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Dallin Cordon

Went up in December. As you get up there the road is closed and gated off. We decided to hike the rest of the way to the trail head which was approximately a mile. Plenty of ice on the road under the snow so crampons are advised. When we got to the grotto, the water had all frozen leaving a beautiful ice column we could walk right up to. A really stunning secluded area. No one was around. I’d highly recommend in the winter.

We came out here just before we left from Bryce. It’s not past the park entrance so there’s no need to pay any admission fees if that’s a concern. The hike is more of a walk along the creek with a few bridges and hoodoos along the edges of the small wash. You’ll get to the final bridge fairly quickly where, looking right you can see the waterfall. For us, in the winter, the waterfall was frozen over and people were standing near the base taking pictures. Crossing the bridge the trail forks. To the left is Mossy Cave and to the right is access to the top of the waterfall and a trail that follows the creek bed further up. The cave was really cool to see with massive icicles hanging down like stalactites. It was more of an overhang than a cave but still very cool. Going right to the waterfall was neat as well but less so. The creek was frozen over at some points and we could easily walk around on top. Do be careful though, right next to the falls the ice was very thin. All in all an excellent little excursion that was very close to the park and had some excellent hoodoos and neat geological features. I would imagine this could be less exciting in the summer.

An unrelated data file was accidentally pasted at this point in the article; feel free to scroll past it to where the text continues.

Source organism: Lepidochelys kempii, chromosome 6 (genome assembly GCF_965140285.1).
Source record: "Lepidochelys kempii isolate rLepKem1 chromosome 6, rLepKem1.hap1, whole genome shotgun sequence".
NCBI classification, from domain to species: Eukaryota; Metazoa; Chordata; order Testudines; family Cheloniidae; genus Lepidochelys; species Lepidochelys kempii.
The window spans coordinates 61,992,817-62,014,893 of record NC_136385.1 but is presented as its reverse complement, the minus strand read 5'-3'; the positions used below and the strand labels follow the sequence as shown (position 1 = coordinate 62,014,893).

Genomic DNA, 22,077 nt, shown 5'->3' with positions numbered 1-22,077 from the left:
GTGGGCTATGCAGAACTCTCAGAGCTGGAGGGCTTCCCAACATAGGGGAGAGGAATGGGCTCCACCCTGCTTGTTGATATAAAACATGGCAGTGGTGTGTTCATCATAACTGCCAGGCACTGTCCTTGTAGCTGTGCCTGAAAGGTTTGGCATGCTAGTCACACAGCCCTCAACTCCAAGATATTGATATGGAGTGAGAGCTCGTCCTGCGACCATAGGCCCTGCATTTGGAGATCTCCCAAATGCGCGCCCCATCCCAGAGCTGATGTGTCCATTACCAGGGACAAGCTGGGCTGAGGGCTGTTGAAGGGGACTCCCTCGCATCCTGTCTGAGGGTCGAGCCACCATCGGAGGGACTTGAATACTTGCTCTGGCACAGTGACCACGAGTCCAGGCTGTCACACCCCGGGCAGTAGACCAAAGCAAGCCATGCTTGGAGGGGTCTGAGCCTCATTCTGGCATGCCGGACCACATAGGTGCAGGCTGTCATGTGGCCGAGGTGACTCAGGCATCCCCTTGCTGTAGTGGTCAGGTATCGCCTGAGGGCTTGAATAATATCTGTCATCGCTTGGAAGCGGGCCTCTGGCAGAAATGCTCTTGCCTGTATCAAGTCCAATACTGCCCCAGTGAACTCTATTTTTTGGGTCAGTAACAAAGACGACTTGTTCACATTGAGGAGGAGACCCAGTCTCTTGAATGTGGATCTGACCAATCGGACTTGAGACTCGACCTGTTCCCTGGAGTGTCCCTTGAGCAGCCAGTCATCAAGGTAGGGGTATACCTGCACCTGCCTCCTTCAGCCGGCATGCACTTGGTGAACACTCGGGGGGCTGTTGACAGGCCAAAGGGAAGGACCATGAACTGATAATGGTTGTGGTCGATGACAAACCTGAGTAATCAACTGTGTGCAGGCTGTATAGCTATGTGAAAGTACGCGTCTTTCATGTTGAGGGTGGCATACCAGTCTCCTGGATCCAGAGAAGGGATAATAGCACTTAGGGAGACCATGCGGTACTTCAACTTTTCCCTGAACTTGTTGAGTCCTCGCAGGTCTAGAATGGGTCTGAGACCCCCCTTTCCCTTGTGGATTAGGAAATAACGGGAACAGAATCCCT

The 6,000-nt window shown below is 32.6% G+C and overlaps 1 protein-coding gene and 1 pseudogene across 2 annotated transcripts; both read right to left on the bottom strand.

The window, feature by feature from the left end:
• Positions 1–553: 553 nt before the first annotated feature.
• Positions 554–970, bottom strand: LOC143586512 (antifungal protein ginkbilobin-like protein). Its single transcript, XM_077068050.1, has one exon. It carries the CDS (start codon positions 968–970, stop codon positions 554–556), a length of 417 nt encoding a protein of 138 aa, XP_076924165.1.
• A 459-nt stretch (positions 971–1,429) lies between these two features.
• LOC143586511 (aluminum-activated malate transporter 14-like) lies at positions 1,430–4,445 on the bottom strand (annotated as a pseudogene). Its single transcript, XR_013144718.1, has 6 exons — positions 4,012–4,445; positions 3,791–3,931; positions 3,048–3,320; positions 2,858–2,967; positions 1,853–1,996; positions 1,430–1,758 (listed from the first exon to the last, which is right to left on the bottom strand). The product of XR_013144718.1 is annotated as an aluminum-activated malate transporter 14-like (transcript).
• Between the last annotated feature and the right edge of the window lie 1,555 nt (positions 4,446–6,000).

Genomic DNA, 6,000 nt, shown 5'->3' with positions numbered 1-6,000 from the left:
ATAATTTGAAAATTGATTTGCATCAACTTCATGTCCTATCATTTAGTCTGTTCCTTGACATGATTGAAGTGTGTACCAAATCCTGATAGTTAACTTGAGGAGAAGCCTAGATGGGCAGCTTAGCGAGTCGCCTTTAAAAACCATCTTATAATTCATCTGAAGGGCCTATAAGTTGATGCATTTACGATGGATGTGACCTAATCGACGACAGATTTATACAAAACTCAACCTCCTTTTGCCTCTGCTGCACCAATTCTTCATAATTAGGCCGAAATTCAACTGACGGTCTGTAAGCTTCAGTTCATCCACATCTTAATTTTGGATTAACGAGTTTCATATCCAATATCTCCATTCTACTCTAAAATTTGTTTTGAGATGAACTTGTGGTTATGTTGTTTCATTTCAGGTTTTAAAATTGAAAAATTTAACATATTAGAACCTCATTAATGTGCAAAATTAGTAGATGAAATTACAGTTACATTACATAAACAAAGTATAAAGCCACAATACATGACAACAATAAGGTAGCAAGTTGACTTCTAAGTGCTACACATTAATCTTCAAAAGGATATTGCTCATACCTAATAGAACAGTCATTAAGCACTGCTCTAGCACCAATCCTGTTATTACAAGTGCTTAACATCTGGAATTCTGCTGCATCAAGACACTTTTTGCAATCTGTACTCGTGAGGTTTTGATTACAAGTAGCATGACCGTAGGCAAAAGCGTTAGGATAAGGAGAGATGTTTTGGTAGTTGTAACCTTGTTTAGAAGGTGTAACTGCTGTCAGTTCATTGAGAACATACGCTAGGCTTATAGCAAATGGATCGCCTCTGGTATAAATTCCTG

Every view was unique and different. Amazing hike. The Navajo Trail is steeper and we appreciated going down this side and then up Queen’s Garden which was a bit more gradual. I’d definitely want to do this hike again but would also want to try going backwards starting at Queen’s Garden and ending going up Navajo Trail. Winter was an amazing time to do this hike. The white snow provides spectacular contrast to make the orange hoodoos stand out! Best time to visit the park!

It’s a bit out of the way to anywhere in particular. We were heading up to Boise from Utah and decided to take a little detour to check it out. The rock itself is just off of the road (appropriately named “Balanced Rock Road”) and can be seen easily from there. There’s a pull off area and it’s a short little hike (hike may be an overstatement) up to the rock itself. Only up close do you really get a feel for the size of the boulder, it really is massive and very impressive. After the climb, to get right up to the base you need to scramble up some rock. We went in January so there was some snow and a bit of a drizzle which made the rock pretty slick. I would recommend some good shoes and a lot of caution to climb up right to the base. That may not be the best for kids in my opinion.